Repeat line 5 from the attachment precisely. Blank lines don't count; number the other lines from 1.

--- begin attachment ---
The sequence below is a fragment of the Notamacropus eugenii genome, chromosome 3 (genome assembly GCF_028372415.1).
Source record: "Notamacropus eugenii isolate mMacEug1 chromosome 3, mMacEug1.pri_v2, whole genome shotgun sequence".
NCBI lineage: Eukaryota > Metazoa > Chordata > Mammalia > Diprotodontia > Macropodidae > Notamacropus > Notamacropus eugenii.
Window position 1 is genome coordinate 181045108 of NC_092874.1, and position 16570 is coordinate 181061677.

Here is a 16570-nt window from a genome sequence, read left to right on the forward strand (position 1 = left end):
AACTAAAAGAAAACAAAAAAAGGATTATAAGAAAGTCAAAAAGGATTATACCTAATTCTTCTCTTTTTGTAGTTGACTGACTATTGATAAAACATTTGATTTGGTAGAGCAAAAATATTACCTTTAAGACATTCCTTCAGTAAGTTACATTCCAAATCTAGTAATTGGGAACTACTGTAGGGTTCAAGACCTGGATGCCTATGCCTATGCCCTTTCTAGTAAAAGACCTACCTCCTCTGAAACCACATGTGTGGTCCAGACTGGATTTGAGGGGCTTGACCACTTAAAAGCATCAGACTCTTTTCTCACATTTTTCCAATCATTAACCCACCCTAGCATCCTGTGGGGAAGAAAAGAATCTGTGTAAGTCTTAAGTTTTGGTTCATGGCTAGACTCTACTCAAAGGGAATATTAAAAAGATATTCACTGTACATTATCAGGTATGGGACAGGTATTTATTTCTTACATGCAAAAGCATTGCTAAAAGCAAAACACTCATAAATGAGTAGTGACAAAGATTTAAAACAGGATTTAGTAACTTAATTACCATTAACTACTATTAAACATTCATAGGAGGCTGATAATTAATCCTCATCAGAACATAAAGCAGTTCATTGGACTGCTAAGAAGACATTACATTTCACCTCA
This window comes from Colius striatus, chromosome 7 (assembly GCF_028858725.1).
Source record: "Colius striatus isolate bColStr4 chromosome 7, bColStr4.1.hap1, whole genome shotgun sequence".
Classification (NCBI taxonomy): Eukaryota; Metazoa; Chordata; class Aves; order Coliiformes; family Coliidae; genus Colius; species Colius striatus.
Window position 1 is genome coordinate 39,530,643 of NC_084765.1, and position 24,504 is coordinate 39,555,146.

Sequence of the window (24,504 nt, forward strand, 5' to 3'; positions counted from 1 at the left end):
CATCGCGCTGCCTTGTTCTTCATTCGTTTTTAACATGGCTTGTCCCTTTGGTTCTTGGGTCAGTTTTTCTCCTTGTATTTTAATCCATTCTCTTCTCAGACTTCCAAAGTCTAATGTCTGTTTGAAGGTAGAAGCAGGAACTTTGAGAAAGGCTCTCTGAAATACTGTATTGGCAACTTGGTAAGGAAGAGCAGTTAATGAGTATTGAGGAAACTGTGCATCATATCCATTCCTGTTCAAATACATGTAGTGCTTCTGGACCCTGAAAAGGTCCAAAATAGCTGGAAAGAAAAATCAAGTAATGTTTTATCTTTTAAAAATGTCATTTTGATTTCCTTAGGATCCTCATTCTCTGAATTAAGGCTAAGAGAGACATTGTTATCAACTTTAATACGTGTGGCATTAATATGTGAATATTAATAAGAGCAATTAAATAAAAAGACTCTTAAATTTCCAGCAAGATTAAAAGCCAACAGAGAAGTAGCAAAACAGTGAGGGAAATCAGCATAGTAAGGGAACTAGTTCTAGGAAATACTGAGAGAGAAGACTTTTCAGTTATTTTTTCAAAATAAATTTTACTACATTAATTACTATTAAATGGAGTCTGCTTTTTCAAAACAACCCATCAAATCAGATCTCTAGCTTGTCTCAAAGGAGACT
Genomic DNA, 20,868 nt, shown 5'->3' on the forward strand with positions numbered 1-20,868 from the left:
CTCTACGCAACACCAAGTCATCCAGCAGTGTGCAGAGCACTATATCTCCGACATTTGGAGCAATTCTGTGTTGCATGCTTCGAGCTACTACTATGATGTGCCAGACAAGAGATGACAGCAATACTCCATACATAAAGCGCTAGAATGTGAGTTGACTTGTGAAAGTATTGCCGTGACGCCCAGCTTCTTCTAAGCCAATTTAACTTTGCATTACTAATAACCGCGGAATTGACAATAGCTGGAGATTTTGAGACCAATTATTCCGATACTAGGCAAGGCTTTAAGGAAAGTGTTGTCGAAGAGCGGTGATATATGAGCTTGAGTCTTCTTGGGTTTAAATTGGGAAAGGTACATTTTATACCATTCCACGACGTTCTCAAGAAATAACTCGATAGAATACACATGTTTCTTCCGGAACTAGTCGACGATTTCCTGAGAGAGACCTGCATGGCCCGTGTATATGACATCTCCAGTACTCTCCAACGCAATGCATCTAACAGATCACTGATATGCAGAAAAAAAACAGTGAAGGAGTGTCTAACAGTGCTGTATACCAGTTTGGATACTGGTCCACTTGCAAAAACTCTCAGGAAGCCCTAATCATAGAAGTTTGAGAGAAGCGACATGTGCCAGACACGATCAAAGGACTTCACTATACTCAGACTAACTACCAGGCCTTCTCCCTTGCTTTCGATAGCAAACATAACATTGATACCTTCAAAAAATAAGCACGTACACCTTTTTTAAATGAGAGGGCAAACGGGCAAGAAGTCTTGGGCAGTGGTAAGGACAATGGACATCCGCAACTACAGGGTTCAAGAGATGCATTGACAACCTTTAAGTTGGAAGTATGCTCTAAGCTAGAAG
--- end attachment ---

Here is a 16570-nt window from a genome sequence, read left to right on the forward strand (position 1 = left end):